"Many-worlds" is a deterministic interpretation of quantum mechanics.
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mr_porteiro_head
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quote:
"Many-worlds" is a deterministic interpretation of quantum mechanics.
That makes sense, and explains why I dislike the many worlds interpretation so much.
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Strider
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Aris, I think defining terms would help this conversation a lot. For instance, you talk about your current choice "determining" the future, but this use of the term determine, is not the same as the concept of metaphysical determinism.

Similarly, you seem to define free will by an action that is consciously chosen, when other alternatives existed, and which is not constrained by some sort of other factors. But as I was trying to point out above, just because you have the subjective experience of choosing, just because an action came about as the result of a conscious process, does not in itself make the final choice a result of "free will". It may be "free" in the sense that you are defining, but where did you get your definition? What is this "will" of which you speak? Who does it belong to? Why are conscious decisions more free than unconscious ones? Why would the inability for me to imagine another course of action make my action less free?

If the process of conscious deliberation is as much a part of the deterministic algorithm that is the universe, why should the result of that process be labeled free will?

On a related note, as mph points out, I think it's a bit early to jump on the determinism bandwagon based off one interpretation of quantum mechanics. But more importantly, indeterminacy at the quantum level doesn't necessarily mean there is indeterminacy at the neurophysiological level. You'd have to show that that indeterminacy has causal consequences all the way up to the level of choice.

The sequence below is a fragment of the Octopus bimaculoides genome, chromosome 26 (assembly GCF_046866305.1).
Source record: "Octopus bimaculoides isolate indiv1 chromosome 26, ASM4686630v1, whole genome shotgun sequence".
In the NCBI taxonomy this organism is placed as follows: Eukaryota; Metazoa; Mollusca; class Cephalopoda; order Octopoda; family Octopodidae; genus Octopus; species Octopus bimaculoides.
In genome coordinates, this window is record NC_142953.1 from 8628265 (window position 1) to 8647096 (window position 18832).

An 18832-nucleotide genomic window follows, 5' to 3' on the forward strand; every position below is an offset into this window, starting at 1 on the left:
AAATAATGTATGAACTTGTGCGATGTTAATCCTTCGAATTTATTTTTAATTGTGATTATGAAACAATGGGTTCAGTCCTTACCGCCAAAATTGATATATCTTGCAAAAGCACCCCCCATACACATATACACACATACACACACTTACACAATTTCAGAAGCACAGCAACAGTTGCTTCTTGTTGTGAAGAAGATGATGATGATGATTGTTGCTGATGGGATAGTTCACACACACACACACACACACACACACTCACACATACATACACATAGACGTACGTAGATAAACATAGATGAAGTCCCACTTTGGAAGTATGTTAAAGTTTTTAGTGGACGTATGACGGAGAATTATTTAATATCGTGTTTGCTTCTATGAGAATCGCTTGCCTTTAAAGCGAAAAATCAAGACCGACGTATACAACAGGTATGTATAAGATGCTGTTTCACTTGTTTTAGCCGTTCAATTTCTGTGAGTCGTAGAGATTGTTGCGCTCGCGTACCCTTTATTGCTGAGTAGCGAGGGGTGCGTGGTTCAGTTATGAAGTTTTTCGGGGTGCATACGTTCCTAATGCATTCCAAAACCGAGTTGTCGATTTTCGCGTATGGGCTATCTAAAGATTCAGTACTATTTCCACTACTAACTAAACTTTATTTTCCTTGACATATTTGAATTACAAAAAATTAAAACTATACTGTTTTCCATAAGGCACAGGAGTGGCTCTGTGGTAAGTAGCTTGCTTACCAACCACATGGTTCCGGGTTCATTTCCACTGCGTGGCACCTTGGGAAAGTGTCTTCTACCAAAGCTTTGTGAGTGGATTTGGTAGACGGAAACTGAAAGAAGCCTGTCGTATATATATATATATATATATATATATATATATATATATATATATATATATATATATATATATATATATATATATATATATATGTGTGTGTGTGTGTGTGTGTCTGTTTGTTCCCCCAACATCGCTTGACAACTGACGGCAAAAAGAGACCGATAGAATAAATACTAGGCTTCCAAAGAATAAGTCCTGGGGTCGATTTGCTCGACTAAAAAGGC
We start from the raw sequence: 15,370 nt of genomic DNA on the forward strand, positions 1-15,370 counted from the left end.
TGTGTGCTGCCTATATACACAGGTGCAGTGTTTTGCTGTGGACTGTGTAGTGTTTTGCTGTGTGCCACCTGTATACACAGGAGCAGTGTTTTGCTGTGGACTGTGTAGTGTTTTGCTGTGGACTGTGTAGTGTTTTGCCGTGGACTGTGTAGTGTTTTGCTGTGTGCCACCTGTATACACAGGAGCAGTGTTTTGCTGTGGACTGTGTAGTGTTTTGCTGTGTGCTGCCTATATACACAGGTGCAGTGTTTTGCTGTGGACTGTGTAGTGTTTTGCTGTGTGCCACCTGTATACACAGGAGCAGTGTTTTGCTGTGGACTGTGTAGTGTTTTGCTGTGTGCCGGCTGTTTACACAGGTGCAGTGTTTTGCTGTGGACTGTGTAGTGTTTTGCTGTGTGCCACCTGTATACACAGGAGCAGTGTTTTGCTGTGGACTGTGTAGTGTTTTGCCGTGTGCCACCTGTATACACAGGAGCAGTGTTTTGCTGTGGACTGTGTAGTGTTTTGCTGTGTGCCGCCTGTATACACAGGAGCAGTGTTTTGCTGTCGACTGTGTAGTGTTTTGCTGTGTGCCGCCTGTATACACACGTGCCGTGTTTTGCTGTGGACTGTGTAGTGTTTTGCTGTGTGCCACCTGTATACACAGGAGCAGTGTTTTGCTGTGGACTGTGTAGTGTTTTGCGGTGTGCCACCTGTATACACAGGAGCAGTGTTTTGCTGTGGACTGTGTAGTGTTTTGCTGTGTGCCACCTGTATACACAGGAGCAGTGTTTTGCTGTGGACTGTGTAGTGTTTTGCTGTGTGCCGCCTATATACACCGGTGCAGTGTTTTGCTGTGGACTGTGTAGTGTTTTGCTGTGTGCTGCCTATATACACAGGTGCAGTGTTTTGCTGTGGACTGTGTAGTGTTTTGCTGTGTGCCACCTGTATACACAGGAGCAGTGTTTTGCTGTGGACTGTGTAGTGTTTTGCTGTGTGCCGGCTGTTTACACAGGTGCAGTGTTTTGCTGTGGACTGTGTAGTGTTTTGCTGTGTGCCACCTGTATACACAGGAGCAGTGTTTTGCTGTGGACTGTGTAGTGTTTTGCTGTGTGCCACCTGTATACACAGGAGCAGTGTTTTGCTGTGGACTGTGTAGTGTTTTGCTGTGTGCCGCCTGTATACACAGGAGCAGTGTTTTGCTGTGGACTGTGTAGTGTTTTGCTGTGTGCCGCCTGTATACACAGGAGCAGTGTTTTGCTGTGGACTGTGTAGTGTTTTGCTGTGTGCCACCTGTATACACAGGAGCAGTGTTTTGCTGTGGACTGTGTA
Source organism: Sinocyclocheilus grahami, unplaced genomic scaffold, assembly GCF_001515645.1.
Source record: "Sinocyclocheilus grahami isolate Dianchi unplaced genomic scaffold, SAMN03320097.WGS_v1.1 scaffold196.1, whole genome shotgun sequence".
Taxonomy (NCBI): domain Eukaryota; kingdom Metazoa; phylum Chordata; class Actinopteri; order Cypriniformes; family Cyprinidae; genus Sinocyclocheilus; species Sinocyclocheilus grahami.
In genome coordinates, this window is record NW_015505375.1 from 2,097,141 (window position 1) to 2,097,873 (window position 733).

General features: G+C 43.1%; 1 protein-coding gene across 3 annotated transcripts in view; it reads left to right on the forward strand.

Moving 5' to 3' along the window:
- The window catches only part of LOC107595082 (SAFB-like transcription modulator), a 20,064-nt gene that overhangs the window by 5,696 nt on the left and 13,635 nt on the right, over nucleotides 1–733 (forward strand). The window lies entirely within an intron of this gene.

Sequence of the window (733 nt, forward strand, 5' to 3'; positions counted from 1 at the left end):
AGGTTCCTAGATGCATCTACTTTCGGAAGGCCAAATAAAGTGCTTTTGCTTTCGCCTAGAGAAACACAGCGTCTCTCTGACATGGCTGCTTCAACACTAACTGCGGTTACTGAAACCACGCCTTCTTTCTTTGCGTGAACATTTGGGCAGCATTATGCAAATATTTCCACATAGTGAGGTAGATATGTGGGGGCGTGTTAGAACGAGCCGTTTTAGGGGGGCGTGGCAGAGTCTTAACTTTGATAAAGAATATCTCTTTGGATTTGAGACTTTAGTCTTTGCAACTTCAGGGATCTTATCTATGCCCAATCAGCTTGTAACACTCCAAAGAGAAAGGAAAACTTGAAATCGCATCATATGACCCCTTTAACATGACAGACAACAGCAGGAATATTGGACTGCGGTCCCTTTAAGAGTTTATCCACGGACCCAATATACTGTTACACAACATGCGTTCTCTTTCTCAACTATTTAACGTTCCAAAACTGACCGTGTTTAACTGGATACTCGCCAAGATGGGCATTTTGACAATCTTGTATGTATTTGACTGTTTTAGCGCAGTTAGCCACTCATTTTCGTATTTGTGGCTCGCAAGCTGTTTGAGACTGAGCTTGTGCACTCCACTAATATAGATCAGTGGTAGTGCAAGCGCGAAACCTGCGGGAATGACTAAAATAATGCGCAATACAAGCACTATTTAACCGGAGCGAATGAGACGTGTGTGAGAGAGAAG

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Aris Katsaris
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quote:
For instance, you talk about your current choice "determining" the future, but this use of the term determine, is not the same as the concept of metaphysical determinism.
I don't understand what you mean by "metaphysical determinism". What I mean by determinism is that the future state of the universe is calculable from the present state of the universe.

Our present personalities, minds, preferences have meaning to the extent that their present state is taken in consideration during this calculation of the future.

To the extent that the future (as a whole) is NOT determinate by the present (as a whole), this reduces the extent that our present selves can help direct the future.

Therefore the more determined the future, the more our current selves affect it, the more influence our selves have. The *less* determined the future, the *less* we affect it.

Imagine a function for the state of Universe: Universe(t+1) = Constant * Universe(t) + Random.

If (Random is always 0), it's a determinist universe.
If (Random is indeterminately selected) then it's a non-determinist universe.

You seem to think that your free will increases if the *random* factor increases. But that doesn't make sense, because your current self is enclosed in the *other* half of the equation, in "Universe(t)", not in the "Random" factor.

quote:
You'd have to show that that indeterminacy has causal consequences all the way up to the level of choice.
Why would you *want* some sort of randomness in your decision process which has nothing to do with your present state of your mind, either in your preferences, or your virtues, or your memories, or your likings and dislikings?

What sort of free will do you seek, that would choose stuff using an algorithm that has nothing to do with who you currently are?